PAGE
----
Piling my plate high with crispy chicken nuggets and slick potato chips straight out of the deep fat fryer I shouted my husband Dave, 33, and our daughter Neve, 7, down for dinner.
I was in the mood to celebrate as in the morning we were taking a trip to the Harry Potter Film Studios in Watford as a treat for my birthday. For a massive Potter fan like myself, a trip to ‘Hogwarts’ was a dream come true and I went to bed that night feeling like a child on Christmas Eve. The next day I was practically quivering with excitement when the three of us walked straight into the Great Hall.
“It looks just like in does in the movies!” I cried.
I was determined to make this a day to remember so I made sure Dave got a snap of me posed in front of all of the famous sets and costumes. But each time I looked back over the pictures and saw the dumpy woman filling up the camera screen I cringed and immediately deleted the evidence.
As we continued through the studios we came accross an opportunity to pose on a broomstick. “Go and hop on one Marie and I’ll take your picture,” Dave urged, gesturing with the camera. Scanning my eyes over the small sticks and then back down at my thunder thighs I decided Quidditch was not the sport for someone of my size and I shrugged as we moved on without getting a photo.
Right at the end of the tour there was one photo opportunity that I couldn’t resist – a chance to have a professionally shot photograph in wizarding robes. “Oh! We have to get one of these done. It will look great on the wall at home,” I said to Neve and Dave. As we stood in the que watching families pose in their gowns I quipped to Dave:”I hope there’s one of those costumes big enough to fit me!”
It was typical of me to make a joke out of my size. It was usually because I didn’t want anyone else to get in there first.
As long as I kept up my bubbly front nobody noticed just how much my size 24 frame was really getting me down. As Dave, Neve and I approached the front of the que the assistant handing out the robes looked me up and down. I could sense him sizing me up in his head. “Of course we’ll have one for you madam,” he assured me as he rifled through the rail of robes trying to find an extra large one.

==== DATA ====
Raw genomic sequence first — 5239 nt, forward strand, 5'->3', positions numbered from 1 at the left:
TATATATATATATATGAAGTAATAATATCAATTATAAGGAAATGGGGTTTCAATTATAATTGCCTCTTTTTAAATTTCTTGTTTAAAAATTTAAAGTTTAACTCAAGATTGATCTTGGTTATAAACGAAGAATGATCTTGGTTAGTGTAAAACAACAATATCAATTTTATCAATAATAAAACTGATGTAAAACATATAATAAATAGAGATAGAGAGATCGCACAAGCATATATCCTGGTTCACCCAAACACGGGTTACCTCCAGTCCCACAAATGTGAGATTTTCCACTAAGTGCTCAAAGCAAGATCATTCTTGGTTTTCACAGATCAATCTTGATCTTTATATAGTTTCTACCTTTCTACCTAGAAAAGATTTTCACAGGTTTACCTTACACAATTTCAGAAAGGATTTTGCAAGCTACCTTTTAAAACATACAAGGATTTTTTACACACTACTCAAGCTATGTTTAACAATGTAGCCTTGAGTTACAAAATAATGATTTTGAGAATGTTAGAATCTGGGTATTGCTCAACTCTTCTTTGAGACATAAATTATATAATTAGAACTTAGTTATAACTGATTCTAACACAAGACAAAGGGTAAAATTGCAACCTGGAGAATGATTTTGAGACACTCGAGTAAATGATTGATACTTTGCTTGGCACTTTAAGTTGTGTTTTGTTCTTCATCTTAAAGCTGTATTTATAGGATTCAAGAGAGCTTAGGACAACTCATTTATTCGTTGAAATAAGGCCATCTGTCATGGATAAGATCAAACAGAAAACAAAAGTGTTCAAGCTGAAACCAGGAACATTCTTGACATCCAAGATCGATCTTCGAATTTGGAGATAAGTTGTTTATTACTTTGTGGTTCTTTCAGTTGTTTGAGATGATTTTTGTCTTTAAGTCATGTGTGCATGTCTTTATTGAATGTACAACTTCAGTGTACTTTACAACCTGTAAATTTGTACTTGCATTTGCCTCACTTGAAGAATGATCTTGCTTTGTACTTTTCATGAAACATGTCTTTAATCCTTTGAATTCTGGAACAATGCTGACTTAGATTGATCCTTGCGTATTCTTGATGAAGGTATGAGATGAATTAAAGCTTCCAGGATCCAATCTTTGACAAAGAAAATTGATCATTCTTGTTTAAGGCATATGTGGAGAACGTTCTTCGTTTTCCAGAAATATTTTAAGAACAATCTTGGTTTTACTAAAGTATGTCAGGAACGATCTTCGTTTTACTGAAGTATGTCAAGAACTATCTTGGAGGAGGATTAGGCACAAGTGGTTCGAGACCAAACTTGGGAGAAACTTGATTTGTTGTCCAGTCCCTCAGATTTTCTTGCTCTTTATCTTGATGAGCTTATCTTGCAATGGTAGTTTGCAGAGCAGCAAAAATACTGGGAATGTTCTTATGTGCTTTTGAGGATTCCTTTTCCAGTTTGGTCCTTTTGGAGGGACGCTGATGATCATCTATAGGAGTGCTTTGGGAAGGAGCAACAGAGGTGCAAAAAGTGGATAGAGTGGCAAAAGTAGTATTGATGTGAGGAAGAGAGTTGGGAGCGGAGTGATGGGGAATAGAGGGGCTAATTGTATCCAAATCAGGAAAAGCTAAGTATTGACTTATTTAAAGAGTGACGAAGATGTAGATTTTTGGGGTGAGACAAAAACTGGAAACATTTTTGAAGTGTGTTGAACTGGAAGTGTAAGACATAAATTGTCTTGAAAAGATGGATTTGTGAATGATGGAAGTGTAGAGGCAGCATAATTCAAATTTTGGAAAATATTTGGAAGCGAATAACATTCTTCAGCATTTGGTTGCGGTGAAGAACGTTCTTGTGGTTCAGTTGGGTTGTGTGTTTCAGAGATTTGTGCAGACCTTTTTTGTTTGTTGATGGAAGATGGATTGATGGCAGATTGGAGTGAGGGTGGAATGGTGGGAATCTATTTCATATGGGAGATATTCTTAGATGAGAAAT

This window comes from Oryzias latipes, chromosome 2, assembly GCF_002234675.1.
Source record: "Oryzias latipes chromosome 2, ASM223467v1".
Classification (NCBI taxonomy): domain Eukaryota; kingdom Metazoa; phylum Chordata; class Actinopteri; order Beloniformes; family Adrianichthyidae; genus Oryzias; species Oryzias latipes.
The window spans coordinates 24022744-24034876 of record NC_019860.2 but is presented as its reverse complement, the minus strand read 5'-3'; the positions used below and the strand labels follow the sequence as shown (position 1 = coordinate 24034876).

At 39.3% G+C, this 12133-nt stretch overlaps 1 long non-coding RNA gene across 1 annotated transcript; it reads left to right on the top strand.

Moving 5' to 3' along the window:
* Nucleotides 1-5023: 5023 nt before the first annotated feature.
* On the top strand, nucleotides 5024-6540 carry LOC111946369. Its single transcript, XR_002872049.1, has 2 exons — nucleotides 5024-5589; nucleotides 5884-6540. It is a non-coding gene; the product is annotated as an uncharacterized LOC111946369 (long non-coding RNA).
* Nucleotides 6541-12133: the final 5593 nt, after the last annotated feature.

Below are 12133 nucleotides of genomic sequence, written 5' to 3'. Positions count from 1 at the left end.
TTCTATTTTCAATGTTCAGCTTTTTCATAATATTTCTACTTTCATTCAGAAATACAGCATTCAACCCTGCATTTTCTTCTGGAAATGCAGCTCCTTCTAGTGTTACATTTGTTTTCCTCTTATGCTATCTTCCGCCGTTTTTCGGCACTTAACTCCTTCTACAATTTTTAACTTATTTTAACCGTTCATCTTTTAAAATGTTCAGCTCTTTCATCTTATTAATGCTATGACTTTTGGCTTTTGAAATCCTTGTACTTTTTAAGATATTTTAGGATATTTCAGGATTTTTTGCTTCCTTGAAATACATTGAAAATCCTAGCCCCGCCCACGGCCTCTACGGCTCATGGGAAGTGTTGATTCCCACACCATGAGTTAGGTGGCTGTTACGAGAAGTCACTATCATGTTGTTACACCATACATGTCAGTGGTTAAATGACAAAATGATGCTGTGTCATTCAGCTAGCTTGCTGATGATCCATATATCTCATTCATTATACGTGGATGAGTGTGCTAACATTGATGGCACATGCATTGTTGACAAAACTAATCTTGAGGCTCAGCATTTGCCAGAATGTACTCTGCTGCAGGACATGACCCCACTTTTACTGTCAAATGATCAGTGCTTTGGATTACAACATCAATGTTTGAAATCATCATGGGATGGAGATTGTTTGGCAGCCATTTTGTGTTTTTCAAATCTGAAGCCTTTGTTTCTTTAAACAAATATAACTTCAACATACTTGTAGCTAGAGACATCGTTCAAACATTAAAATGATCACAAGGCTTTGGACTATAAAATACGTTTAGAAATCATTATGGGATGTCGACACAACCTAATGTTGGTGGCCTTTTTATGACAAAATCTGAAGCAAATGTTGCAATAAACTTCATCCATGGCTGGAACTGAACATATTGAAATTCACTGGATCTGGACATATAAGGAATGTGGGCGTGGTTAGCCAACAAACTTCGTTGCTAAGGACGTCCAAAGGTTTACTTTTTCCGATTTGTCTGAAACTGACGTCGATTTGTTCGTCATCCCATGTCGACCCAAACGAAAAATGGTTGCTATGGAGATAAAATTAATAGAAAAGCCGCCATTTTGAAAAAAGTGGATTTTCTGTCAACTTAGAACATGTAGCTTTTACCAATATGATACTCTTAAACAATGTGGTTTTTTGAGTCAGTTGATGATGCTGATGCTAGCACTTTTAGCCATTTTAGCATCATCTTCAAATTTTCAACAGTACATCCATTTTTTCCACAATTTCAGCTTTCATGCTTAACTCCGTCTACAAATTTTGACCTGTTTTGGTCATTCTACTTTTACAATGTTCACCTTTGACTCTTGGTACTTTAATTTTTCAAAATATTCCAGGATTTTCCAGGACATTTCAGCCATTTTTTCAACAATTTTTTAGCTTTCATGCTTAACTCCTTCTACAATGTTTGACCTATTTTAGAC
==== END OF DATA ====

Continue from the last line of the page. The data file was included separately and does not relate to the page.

Dave and Neve slipped on their cloaks before Dave came over to give me a hand with mine. I swung the material round my back before trying to squeeze my arms into the sleeves. I wriggled and tugged but I couldn’t get it on. Whipping the robe off in a flurry before anyone else could see I assumed I’d been handed a child’s robe by mistake – but there was no ignoring the XL label on the collar.
Dave did his best to help the situation by pulling a second cloak off the pile. Putting one gown on each of my arms I stood in full view of the crowd as the assistant pinned the cloaks together at the back – making it look like I had just the one on from the front. I wished the gown could have been an invisibility cloak instead to swallow me up.
Sensing my embarrassment Neve put her arms around my thighs and hugged me. “It’s OK Mummy,” she said. But her face had gone bright red. I stood mortified as the camera flashed capturing my fake smile. Inside I was sobbing.
As soon as we got home I shoved the picture in a drawer and slammed it shut, refusing to look at it again. But the devastated looks on my daughter and husband’s faces were not so easily forgotten. I had been overweight since I was a young girl. As a child I used to hide a secret stash of chocolate under my bed.
My weight really spiralled out of control when my son, Luca, was stillborn in 2008. I have always been an emotional eater but when I was depressed I ate even more until I became even more down. It was a vicious cycle. Losing Luca was so hard that I didn’t know how big I was getting.
Despite trying a variety of crash diets once I’d tipped the scales at 20 stone there seemed to be no solution. My humiliation at the studios gave me the push I desperately needed to change my ways for good. I joined my local Slimming World group and attended weekly classes to monitor my progress. I still allowed myself the odd chocolate bar, but the weekly Indian takeaways and microwave meals were replaced with hearty homecooked meals.
As the months passed by the weight began dropping off me and I felt like a new woman with so much more energy. Running upstairs one day, I passed my daughter’s bedroom and seeing the door ajar, I peered in and saw blue-tacked to the wall the picture of the three of us in our robes at the Harry Potter Studios. I hadn’t looked at it since that day. I stared at the woman in the picture and barely recognised her. I’d lost six stone since it was taken.
Over dinner that night I told Dave what I’d found in Neve’s room. He smiled and said: “Do you know what Marie? I think we should go back to the studios. “We’ve only got that one picture and it doesn’t even look like you anymore. “Let’s go back and take a picture of you in front of everything.” So that’s what we did.
Almost a year to the day we returned to the studios. This time I ditched the baggy hareem trousers I wore last year in favour of some super skinny jeans.
Having my picture taken was no longer a chore and the woman staring back at me from the camera screen wasn’t forcing her smile or desperately trying to cover her belly. At the end of the tour when we approached the costume photo booth Dave and I both looked at each other with a grin. I picked up one of the gowns and wrapped it around me, it fitted perfectly, and this time it was only the one I needed.